Speech on the Firing of MacArthur

Sen. Alexander Wiley (R-WI)

April 17, 1951

. . . A great crisis in American and world politics has arisen. It has been precipitated by the Chief Executive of our country in his firing of a great soldier, statesman, administrator, patriot—Douglas MacArthur…

When Harry Truman sacked this great leader he was not simply re-moving a brigadier general or a captain down the line, he was removing a man who has become the world-wide symbol of America’s fighting greatness, of our strength and courage, a man…who has carved for himself a niche in American history which is virtually unique. He removed a man who was not only the commander of our forces, but those of 52 other nations.

Surely, if the President felt that his differences were so intensely strong with MacArthur and that some decision was necessary, surely a better way could have been found. Further consultation could have taken place between our Chief Executive and the United Nations commander. In-stead, the President chose to take an action whose repercussions are so staggering that we can only barely perceive them now…

…[T]here has been a great deal of bunk and baloney put out by the administration within the last 4 or 5 days in its puny attempt to justify the dismissal action. I want to analyze point by point some of the smears and phony inferences that have been made; some of the innuendoes that have been cast against General MacArthur; some of the misinterpretations that have been made of his position.

Now, first, is it true as administration supporters say, that MacArthur has willfully flouted higher authority? I say “No.”

As has been documented from MacArthur headquarters in Tokyo, the general is firmly convinced that he complied with the letter and spirit of the directives sent to him by Mr. Truman and by the Joint Chiefs of Staff. As a soldier, as former Chief of Staff, as a man who has been subject to discipline all his life and who has necessarily imposed discipline, MacArthur knows the necessity for obedience to one’s superiors. He is not a man who lightly dismisses higher authority…

Second, I want to point out that the administration’s supporters would have us erroneously believe that MacArthur was lightly toying with a third world war in Asia. I think that such a charge is absurd. Douglas MacArthur has seen the horrible results of war. He carries the scars of battle on his body. He has seen enough combat to know that war is a bloody, sickening affair. He knows that war, of itself, solves nothing.

Third, the administration’s supporters contend that Douglas MacArthur by urging the bombing of Manchurian bases would bring on a full-scale war with Red China. Well, my friends, according to the latest reports, there are over a half million Red Chinese troops posed for a spring offensive against the some three hundred thousand UN troops. If that is not a full-scale war, what is?[…]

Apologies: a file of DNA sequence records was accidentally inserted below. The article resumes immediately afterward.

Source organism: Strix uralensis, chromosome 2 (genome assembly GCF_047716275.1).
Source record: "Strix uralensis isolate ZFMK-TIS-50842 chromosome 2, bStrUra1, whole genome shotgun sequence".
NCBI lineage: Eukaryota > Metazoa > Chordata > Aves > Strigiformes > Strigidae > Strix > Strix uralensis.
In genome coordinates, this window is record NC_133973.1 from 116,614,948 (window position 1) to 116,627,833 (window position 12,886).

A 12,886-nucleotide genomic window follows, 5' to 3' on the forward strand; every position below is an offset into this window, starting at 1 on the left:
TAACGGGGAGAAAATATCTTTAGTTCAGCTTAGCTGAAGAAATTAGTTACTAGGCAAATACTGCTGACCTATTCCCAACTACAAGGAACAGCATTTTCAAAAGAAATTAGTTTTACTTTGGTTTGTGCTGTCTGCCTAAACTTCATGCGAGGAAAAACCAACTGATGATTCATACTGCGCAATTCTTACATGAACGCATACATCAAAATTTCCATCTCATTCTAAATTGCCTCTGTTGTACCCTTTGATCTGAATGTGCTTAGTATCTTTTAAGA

…[T]here are those who contend that MacArthur wants us to fight endlessly on the Asiatic continent. Well, we seem to be fighting endlessly on the Korean Peninsula and, according to geographers, that is still a part of the Asiatic continent.

But let me further point out this, my friends: Earlier this week the question was asked in the Senate, Has General MacArthur ever stated that he wants to land an American army on the Asiatic continent? No supporter of the administration could answer that question by proving that MacArthur ever made any such a recommendation…

But I ask you…what would you do if you were in MacArthur’s shoes and you saw the Red Chinese forces building up for their spring offensive? Would you keep your hands tied behind your back, so to speak, or would you want to send bomber formations up so as to stop the Red offensive before it started?

What I am driving at is this, my friends: Douglas MacArthur with all his years of military background knows that the best time to stop an attack is to hit it before it is in a position to hit you. What’s wrong with that policy? Nothing.

And so, we could go on, answering point by point the smears against MacArthur. The situation boils down to the fact that the American people have faith in Douglas MacArthur, just as they lack faith in the Democratic administration. On the other hand, the administration lacks faith in Douglas MacArthur just as it lacks faith in the American people.

It is quite clear that the Democratic Party has been handling this MacArthur situation with the November 1952 election in mind. I say that it is up to the Republican Party to realize that to a tremendous extent the 1952 decision is at stake in how the MacArthur situation is handled. But I want to make myself perfectly clear.

I don’t feel that we can become so exclusively absorbed in partisan politics and angles that we forget that infinitely more important than the welfare of our party is the welfare of our country. In this instance it is my firm judgment that a victory for the Republican Party in November 1952 is imperatively necessary for the future peace, prosperity, and freedom of America.

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